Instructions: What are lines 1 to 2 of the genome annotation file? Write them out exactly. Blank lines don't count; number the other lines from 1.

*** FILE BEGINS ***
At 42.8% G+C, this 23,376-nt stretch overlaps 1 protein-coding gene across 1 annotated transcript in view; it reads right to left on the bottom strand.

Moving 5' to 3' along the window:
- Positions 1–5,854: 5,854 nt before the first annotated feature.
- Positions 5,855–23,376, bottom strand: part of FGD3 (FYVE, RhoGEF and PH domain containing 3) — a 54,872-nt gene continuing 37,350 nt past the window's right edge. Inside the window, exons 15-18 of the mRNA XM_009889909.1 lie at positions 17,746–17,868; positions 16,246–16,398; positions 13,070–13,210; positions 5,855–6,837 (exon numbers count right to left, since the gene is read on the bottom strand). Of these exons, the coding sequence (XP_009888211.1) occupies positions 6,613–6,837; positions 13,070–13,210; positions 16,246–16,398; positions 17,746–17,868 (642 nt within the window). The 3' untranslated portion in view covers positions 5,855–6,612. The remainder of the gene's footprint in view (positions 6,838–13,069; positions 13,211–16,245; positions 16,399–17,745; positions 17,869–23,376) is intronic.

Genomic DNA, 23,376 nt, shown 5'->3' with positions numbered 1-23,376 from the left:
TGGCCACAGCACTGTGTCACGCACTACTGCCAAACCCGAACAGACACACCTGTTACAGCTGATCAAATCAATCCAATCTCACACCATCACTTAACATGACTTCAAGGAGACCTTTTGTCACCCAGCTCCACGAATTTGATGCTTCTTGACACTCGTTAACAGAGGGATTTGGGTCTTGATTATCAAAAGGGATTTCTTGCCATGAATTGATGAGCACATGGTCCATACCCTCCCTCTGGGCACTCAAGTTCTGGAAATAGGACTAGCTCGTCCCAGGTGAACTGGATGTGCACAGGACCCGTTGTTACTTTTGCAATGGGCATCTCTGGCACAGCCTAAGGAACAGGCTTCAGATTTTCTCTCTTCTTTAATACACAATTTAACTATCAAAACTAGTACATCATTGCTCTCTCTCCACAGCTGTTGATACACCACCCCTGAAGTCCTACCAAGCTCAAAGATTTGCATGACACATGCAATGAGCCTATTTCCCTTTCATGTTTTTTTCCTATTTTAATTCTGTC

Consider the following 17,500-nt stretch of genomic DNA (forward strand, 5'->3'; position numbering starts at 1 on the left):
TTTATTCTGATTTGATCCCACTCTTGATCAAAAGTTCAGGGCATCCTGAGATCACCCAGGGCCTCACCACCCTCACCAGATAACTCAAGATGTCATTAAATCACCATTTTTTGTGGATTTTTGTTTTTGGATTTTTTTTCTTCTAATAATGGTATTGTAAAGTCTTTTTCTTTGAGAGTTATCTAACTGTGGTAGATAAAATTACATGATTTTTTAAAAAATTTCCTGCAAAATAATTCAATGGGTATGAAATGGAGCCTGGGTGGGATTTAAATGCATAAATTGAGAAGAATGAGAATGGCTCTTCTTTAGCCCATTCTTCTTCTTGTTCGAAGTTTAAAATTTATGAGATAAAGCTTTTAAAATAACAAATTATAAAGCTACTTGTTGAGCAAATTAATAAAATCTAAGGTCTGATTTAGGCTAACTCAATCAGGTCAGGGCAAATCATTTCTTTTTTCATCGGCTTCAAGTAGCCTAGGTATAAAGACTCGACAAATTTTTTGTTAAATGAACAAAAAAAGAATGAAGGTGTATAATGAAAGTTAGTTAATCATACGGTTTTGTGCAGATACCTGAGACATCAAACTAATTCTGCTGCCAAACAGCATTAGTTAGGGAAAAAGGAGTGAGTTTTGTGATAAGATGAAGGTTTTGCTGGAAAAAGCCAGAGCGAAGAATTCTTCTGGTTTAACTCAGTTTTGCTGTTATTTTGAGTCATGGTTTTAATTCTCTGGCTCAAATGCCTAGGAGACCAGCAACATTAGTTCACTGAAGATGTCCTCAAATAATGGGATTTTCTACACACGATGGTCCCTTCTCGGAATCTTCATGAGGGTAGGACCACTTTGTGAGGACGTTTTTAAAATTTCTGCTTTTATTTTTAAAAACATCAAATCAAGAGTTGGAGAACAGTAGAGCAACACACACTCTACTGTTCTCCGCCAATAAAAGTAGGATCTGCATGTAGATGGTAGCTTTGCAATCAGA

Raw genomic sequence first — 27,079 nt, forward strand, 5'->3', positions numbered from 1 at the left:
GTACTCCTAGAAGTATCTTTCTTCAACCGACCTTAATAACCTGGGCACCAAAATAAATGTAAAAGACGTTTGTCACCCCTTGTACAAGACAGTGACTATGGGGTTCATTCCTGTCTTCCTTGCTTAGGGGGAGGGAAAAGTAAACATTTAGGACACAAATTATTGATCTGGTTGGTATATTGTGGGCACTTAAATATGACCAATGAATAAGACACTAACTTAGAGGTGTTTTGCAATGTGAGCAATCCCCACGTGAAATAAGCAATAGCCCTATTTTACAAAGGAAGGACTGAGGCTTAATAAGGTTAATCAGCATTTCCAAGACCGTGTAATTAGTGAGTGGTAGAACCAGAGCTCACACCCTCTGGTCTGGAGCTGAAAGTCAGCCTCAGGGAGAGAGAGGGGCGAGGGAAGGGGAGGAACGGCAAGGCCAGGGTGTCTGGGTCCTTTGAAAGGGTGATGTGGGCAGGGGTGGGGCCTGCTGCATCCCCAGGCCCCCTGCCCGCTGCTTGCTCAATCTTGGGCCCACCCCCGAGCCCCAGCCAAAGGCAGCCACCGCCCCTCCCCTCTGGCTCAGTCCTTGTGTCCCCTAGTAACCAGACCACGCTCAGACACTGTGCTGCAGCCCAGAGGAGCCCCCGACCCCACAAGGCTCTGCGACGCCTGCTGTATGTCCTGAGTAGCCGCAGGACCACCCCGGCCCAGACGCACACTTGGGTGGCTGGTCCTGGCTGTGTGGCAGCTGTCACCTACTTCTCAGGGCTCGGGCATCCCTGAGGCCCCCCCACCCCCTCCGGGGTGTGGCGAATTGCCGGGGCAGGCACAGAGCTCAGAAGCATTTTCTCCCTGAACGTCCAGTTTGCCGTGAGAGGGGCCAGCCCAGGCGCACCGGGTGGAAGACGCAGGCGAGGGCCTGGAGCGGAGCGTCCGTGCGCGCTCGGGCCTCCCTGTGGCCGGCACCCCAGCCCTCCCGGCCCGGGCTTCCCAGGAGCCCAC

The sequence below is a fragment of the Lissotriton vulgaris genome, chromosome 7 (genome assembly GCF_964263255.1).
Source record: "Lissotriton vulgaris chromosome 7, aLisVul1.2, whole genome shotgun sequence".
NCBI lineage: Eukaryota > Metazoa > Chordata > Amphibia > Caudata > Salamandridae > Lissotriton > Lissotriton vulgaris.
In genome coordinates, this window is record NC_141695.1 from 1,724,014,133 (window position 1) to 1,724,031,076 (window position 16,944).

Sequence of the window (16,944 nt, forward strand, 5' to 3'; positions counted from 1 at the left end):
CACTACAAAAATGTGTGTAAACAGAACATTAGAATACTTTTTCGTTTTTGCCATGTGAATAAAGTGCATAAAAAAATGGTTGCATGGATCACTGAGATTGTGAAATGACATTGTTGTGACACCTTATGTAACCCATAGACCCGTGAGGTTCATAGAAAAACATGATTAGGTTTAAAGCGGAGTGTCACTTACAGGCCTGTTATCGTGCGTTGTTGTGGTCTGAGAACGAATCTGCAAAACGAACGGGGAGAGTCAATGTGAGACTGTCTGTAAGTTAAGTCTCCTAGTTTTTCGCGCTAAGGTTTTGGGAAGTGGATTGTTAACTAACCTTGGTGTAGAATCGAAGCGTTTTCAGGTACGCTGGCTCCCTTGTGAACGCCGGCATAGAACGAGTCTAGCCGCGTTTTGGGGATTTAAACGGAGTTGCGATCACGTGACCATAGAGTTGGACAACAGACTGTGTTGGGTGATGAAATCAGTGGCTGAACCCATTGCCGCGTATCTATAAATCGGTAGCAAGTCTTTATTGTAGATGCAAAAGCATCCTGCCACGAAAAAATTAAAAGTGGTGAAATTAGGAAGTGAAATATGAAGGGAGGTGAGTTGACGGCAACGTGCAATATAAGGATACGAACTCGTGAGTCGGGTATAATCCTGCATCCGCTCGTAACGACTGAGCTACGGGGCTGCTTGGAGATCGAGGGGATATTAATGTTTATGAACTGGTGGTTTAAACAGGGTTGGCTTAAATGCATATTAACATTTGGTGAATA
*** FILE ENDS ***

At 42.8% G+C, this 23,376-nt stretch overlaps 1 protein-coding gene across 1 annotated transcript in view; it reads right to left on the bottom strand.

Moving 5' to 3' along the window: